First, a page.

PROVO — Some athletes prefer not to reveal much about themselves, clipping their comments to media outlets, while others reveal quite a bit, and are generally happy to discuss themselves and the team to the public.
And then there's BYU sophomore guard Paisley Johnson.
The BYU women's basketball team's second-leading scorer this season doesn't have a shy bone in her body, making her a delight to talk with, sure, but more importantly it benefits her team.
"Her enthusiasm and confidence definitely rolls over to the other girls," said BYU coach Jeff Judkins. "When they get discouraged, her bubbly personality and how she treats things is a wonderful thing. And it's not just the players, it helps the coaches."
An interview with Johnson is rarely a short one and never one that doesn't leave all involved smiling or even laughing out loud, given her extreme candid nature.
"Sometimes it comes back to bite me, and I don't know where it came from, but I just enjoy being happy and people seem drawn to it," Johnson said. "And because of that it just gives me more confidence to be just what I am. I think my confidence helps my teammates — at least I hope it does — and that's obviously the best thing."
Johnson came to BYU for the 2017-18 season after accepting an offer extended to her shortly after attending her first BYU basketball camp the summer after her freshman year in high school. It was a camp the Everett, Washington, native didn't want to attend at all.
"My dad made me go and I really didn't want to," Johnson said. "First, I had to miss the last day of school, but mostly because I didn't want to do the stereotypical Mormon thing of just going to BYU."
Johnson impressed coaches a great deal at the camp, and was invited to go back later that summer to the program's Elite Camp. There, the 5-foot-9 guard impressed enough to warrant a scholarship offer from BYU coaches the following September, at the start of her sophomore year.
Like a lot of young athletes, Johnson didn't initially know what to think of the offer, although she was thrilled to have received one.
"It was surreal and I honestly didn't know exactly what it meant," she recalled. "But it was so cool and we were all thrilled — my family, coaches. I didn't tell everyone immediately, but everyone was so excited and it was just awesome to receive that and have that opportunity."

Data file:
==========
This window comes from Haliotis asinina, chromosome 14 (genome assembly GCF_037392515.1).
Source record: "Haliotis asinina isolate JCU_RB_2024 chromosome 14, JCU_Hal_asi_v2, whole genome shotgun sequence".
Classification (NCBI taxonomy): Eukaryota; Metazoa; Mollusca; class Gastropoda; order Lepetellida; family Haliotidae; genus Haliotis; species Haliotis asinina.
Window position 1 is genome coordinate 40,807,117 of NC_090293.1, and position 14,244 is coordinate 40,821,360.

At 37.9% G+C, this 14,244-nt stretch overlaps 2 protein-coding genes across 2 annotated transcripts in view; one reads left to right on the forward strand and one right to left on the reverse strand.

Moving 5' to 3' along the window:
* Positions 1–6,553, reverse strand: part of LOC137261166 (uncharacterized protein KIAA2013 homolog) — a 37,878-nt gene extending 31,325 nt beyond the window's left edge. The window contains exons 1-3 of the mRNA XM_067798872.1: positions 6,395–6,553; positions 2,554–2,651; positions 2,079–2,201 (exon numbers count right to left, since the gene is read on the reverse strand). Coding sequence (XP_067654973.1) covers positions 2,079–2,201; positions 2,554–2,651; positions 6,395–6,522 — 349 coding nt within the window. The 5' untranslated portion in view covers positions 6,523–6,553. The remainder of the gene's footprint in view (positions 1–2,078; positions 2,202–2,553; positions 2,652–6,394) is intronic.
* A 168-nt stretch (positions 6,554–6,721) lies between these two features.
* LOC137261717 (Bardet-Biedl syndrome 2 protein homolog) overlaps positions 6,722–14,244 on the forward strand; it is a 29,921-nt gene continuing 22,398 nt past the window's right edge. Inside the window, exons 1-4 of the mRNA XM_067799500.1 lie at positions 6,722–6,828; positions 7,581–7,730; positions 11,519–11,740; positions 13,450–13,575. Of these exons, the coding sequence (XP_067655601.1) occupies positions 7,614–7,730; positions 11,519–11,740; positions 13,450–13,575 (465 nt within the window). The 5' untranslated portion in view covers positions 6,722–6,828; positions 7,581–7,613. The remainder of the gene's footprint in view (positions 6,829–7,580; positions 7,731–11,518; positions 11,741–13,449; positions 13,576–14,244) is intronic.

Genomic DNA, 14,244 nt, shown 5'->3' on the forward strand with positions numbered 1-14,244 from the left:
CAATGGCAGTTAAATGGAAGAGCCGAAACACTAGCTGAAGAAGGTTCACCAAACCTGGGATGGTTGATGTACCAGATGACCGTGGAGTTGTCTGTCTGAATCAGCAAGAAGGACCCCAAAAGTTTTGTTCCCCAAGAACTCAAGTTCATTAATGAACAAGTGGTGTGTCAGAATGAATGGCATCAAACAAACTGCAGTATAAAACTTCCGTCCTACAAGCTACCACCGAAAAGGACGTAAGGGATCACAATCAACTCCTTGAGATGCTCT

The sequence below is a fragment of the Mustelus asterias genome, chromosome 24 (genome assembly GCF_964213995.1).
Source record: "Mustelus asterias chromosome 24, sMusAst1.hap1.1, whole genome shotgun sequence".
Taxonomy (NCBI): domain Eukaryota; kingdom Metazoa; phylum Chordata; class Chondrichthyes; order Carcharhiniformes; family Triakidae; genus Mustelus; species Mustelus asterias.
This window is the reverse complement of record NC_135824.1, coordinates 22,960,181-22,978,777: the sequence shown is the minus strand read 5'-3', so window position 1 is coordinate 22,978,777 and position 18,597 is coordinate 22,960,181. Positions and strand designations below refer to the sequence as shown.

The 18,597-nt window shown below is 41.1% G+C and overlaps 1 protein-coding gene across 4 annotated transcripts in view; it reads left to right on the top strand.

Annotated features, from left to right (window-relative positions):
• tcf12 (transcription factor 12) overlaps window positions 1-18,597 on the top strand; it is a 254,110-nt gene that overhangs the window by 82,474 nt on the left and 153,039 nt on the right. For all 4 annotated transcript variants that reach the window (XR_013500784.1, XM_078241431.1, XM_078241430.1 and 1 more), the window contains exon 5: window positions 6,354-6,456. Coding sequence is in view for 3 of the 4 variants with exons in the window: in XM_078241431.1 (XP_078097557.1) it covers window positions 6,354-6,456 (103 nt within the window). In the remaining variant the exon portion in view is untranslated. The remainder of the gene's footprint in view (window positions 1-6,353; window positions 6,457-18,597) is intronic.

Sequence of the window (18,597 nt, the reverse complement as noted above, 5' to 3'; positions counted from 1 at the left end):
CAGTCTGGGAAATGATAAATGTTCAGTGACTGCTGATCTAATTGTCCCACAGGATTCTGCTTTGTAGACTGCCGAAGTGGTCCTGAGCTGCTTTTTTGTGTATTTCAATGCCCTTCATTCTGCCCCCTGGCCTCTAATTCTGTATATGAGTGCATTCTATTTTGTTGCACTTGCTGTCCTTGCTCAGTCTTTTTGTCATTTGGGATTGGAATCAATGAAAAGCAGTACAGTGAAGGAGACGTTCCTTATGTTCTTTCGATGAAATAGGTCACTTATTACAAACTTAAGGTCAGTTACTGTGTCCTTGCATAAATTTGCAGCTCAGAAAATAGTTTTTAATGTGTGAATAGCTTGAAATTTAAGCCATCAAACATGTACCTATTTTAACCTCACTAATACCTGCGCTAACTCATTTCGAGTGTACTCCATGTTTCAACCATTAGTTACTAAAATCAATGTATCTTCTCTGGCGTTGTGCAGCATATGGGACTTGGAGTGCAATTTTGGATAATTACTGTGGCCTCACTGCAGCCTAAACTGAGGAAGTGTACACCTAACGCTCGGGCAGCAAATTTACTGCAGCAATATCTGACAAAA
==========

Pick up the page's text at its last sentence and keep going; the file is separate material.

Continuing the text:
True to form, Johnson pretty much decided on her own to accept the offer shortly after it was extended, and casually made a call to one of Judkins' assistants on her way to a volleyball practice.
"The coach freaked out and told me to immediately call Judkins," Johnson said. "So I told good old Juddy. He was excited and it's been BYU ever since."
Her first year at BYU didn't go as planned, as coaches strongly leaned toward redshirting her before deciding otherwise.
"She says it how it is, and I love that about her ... So she let us know she didn't want to redshirt, but more so by her play than by anything she said," Judkins said. "We could just see she'd be a big asset to the team last year, and she was."
Johnson didn't start, but played a valuable role off the bench as a defensive stopper her freshman year. Since then she's worked to expand her role, employing a productive offensive game while maintaining and even enhancing her role as a shutdown defender this season.
"She's been awesome. She's the best wing defender on our team and I'd say she's the best player we have at creating her own shot," Judkins said. "She's surprised me with her outside shot, and you can tell she's worked hard on it ... I couldn't be more happy with her for what she's done for the team."
As for Johnson, she's enjoyed her time at BYU, both on and off the court, although the overall experience has provided its challenges.
"It's tough academically, but I've been able to learn so much school-wise," Johnson said. "Just working and keeping up with this school full of valedictorians is really challenging, but it's also really satisfying. I've loved being here and I'm excited to keep improving and being the best athlete and student that I can."